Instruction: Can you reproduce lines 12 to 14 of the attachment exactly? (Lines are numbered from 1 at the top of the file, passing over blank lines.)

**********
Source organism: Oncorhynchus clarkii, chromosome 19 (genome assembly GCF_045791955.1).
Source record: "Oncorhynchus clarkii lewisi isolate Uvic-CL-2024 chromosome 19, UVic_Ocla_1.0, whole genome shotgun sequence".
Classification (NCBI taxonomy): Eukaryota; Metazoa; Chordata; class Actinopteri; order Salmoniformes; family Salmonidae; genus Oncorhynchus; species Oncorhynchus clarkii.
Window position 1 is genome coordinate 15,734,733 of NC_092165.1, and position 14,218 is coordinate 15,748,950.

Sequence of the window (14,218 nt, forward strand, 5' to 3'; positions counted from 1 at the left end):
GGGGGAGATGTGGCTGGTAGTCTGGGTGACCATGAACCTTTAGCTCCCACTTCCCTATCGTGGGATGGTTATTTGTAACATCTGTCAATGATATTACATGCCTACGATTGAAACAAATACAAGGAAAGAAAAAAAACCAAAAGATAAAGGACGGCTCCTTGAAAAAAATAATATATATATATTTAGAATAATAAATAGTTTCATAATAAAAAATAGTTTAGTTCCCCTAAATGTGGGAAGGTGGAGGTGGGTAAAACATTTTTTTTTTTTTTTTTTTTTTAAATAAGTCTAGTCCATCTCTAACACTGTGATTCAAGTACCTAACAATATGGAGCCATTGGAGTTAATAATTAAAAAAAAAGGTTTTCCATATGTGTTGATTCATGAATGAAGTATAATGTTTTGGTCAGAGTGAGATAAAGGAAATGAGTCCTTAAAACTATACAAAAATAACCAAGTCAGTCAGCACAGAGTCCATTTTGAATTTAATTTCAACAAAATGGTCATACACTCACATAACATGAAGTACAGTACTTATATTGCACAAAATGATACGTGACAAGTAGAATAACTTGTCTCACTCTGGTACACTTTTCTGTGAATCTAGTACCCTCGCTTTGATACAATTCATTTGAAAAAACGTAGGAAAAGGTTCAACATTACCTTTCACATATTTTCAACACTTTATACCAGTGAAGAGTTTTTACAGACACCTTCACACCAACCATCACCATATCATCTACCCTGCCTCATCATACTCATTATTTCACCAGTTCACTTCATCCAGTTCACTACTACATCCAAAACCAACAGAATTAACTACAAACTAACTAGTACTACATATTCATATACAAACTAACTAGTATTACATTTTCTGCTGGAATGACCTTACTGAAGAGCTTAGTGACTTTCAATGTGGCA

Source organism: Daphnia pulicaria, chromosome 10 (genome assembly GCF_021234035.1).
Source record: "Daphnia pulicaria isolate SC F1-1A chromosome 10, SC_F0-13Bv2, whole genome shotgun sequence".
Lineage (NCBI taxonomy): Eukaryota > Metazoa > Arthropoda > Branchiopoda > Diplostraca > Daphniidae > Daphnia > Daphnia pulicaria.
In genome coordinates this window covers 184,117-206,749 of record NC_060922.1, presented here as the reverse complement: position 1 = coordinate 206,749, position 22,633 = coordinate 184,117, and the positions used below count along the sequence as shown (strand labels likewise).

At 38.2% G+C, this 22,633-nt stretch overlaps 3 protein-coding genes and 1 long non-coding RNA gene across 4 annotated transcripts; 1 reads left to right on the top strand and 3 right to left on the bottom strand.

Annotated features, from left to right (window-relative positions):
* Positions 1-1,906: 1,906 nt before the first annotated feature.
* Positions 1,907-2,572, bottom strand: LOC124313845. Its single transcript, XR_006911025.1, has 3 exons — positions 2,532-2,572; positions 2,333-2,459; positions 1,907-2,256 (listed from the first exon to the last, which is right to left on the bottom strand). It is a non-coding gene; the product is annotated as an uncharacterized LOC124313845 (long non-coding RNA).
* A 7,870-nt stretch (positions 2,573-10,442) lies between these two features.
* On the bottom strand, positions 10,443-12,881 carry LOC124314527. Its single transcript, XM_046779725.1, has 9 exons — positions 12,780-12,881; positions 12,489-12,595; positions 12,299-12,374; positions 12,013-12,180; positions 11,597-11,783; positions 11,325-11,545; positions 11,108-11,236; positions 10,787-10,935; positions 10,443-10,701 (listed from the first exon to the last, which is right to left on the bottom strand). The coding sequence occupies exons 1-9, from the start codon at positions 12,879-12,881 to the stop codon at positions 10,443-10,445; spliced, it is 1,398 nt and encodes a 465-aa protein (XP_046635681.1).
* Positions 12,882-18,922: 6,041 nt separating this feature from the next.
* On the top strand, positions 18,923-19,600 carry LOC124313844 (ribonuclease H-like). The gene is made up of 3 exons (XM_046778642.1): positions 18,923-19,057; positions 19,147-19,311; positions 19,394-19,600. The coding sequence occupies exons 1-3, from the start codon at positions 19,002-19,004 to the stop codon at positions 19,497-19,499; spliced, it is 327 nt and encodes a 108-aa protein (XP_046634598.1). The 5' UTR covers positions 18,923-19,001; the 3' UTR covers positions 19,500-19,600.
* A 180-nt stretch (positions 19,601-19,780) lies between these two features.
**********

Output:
Annotated features, from left to right (window-relative positions):
* Positions 1-1,906: 1,906 nt before the first annotated feature.
* Positions 1,907-2,572, bottom strand: LOC124313845. Its single transcript, XR_006911025.1, has 3 exons — positions 2,532-2,572; positions 2,333-2,459; positions 1,907-2,256 (listed from the first exon to the last, which is right to left on the bottom strand). It is a non-coding gene; the product is annotated as an uncharacterized LOC124313845 (long non-coding RNA).